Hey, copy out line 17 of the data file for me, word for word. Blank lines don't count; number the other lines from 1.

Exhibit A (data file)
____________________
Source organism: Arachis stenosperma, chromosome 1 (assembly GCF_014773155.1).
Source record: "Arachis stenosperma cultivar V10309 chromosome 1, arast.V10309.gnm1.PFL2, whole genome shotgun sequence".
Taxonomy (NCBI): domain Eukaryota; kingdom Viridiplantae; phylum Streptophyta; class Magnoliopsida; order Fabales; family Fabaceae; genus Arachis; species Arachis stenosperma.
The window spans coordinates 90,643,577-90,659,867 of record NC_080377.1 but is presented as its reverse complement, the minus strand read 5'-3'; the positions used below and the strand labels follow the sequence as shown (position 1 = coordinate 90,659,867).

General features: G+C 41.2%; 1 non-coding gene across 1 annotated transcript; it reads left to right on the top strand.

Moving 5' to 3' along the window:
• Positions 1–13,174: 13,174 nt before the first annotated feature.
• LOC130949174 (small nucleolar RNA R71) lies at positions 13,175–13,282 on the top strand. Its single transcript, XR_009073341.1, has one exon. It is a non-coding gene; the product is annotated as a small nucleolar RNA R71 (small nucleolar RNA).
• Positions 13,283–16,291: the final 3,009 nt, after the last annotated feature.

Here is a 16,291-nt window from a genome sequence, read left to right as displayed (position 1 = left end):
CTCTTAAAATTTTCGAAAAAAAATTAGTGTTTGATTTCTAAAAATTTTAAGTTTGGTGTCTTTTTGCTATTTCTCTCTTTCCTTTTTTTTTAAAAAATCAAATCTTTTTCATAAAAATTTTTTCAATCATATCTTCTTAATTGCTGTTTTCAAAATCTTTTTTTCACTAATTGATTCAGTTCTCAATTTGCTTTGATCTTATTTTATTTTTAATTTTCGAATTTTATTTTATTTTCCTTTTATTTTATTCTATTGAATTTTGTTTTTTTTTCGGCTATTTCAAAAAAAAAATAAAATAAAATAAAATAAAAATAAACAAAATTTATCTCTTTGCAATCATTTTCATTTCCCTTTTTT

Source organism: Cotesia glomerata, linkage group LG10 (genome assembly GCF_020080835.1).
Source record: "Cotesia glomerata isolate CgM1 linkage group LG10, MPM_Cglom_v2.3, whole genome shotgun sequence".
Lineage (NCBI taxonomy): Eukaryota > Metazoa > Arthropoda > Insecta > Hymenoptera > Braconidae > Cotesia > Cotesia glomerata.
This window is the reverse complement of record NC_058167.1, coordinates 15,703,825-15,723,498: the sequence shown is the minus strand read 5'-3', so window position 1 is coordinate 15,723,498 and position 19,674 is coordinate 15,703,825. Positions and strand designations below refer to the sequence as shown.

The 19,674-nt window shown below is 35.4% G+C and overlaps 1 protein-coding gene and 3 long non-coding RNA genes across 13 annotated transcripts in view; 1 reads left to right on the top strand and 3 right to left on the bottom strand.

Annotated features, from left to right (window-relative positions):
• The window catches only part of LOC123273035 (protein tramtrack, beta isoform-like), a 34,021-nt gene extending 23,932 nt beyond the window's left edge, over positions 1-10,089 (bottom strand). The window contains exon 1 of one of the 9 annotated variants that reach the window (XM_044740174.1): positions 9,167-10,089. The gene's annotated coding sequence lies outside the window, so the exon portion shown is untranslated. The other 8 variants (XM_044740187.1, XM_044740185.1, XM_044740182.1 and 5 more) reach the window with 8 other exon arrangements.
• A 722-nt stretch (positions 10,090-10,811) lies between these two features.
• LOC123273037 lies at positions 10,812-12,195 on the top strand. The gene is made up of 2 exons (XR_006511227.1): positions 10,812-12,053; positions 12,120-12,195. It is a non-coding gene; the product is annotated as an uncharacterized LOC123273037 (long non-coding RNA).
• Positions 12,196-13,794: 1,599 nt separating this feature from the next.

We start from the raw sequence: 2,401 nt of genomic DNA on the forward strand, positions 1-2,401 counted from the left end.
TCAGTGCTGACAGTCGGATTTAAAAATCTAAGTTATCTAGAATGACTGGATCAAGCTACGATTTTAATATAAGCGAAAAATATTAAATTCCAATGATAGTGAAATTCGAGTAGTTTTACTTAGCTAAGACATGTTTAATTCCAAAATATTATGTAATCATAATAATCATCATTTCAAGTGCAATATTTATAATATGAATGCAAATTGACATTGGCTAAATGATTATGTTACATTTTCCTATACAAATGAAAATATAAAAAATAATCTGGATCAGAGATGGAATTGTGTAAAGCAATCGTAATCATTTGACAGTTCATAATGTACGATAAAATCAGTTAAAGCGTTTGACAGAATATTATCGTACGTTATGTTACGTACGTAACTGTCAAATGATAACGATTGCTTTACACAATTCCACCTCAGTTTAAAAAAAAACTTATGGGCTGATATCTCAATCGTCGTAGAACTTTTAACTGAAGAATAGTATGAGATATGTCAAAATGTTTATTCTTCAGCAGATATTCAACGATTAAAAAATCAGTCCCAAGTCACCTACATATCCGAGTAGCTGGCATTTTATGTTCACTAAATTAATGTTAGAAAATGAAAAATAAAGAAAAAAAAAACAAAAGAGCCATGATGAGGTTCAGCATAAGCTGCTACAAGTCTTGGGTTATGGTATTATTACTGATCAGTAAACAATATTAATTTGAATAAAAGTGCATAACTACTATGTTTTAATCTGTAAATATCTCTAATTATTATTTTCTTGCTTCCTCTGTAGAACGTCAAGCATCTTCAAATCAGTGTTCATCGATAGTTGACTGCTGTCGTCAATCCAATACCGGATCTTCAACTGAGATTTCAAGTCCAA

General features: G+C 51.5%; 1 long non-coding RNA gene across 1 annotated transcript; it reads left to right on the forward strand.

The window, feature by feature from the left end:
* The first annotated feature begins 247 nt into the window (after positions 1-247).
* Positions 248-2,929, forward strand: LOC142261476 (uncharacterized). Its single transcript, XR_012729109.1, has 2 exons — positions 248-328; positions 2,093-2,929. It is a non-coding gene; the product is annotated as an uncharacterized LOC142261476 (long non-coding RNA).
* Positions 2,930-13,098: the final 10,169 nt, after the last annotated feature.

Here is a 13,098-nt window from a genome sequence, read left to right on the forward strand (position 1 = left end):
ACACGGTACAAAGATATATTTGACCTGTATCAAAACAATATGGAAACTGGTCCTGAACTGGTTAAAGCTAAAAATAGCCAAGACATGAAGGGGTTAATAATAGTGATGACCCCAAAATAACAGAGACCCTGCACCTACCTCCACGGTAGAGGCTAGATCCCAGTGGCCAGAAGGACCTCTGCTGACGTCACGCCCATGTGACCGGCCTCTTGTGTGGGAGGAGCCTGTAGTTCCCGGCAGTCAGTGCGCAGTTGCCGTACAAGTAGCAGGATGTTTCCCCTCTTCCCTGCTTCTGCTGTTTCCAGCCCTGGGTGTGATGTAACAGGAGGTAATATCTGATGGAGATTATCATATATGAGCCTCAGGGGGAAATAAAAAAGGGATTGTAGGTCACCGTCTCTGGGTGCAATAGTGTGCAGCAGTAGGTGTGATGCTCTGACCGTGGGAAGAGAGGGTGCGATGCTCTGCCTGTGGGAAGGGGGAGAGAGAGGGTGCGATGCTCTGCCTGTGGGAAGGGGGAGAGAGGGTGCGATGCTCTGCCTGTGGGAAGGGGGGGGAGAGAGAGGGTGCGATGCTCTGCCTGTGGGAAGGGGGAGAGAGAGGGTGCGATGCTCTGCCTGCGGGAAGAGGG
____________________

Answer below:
Annotated features, from left to right (window-relative positions):